At the following year’s celebration, club members were a little more eager to hear Baker’s idea. They approached the board, which agreed to the club’s plan.

The members expected to have a booth under the bleachers inside the celebration like all the other bands. Instead, the council offered part of a barn outside the arena gates. The club, which had 50 members at the time, needed to do its own renovations to make the rudimentary building usable.

So they poured a concrete floor, built a wall and put a window in the front.

“The second night the line was up the road,” Pewitt said.

Donuts were 10 cents a piece or $1 a dozen.

World-famous Shelbyville Optimist Club donuts are baked during the Tennessee Walking Horse National Celebration, which takes place 10 days before Labor Day.  They are fried, glazed and served hot.

The popularity of donuts grew, so club members approached the board and asked for additional space.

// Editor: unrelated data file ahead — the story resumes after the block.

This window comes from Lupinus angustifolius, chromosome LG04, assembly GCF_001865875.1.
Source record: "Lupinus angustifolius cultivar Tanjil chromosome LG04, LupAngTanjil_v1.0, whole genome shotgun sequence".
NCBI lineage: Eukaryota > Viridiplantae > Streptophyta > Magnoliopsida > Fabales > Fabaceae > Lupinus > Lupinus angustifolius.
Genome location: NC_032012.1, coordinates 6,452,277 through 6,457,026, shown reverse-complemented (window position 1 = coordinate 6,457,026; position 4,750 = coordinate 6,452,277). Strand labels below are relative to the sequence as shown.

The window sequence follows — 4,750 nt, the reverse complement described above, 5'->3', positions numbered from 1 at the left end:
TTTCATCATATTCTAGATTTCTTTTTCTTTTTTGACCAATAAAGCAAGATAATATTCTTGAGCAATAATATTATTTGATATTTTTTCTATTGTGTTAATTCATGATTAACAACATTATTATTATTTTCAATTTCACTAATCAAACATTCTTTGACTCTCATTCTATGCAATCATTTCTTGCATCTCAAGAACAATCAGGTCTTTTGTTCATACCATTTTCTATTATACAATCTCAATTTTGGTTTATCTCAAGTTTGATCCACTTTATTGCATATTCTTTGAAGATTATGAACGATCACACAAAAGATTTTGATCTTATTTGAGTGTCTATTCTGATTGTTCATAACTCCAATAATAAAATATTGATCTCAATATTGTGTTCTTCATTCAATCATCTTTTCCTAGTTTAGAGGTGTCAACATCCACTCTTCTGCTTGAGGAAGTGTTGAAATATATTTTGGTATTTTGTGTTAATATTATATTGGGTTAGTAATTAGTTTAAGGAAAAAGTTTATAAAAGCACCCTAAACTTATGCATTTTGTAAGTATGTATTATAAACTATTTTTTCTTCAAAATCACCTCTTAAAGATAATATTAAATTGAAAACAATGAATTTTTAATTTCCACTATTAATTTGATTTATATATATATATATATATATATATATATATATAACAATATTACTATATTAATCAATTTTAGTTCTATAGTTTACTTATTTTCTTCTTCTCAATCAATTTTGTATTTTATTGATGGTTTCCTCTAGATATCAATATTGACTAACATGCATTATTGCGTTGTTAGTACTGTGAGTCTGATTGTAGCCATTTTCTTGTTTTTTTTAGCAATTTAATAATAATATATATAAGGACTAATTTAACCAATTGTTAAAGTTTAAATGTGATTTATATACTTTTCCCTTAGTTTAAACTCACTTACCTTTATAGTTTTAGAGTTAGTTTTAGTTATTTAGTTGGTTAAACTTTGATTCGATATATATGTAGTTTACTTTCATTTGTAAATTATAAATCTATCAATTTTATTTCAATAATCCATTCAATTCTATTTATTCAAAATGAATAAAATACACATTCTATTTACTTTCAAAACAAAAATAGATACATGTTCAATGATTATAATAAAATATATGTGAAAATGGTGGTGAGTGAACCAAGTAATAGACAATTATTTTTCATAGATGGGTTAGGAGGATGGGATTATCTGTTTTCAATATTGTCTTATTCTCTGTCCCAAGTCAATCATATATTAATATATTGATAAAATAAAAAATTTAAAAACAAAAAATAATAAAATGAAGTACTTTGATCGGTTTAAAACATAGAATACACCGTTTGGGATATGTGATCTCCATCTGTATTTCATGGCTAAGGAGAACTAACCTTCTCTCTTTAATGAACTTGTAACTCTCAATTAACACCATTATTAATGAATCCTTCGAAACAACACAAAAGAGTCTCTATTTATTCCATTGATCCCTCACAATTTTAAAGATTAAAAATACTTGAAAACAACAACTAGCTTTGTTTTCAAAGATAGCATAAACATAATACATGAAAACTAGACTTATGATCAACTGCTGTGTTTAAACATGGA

“They remodeled this barn and then they built a kitchen out back, probably in the late 1960s,” Pewitt said.

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A decade after its debut, the club again approached the board with a request – and the money – to construct a new building. Members of the Optimist Club demolished the original barn converted into a gazebo and built the one that stands today.

Same recipe for over 60 years

The original operation was not so simple. But over time, the process has improved. What hasn’t changed is the recipe: it’s the same mixture and frosting used 62 years ago.

But now the process is much more efficient and runs like a well-oiled operation, both literally and figuratively. An industrial-size mixer from the old Whitman’s Bakery is used to make the dough, which is then dropped into a boiling tub of cooking oil. Workers – paid and volunteer – use wooden dowels to flip donuts as they fry.

Once the donuts are golden brown, they are lifted from the oil onto a metal tray to drain momentarily before each is dipped in a sweet glaze. From there, donuts are sorted and slid onto a serving platter while volunteers on the other side wrap and serve.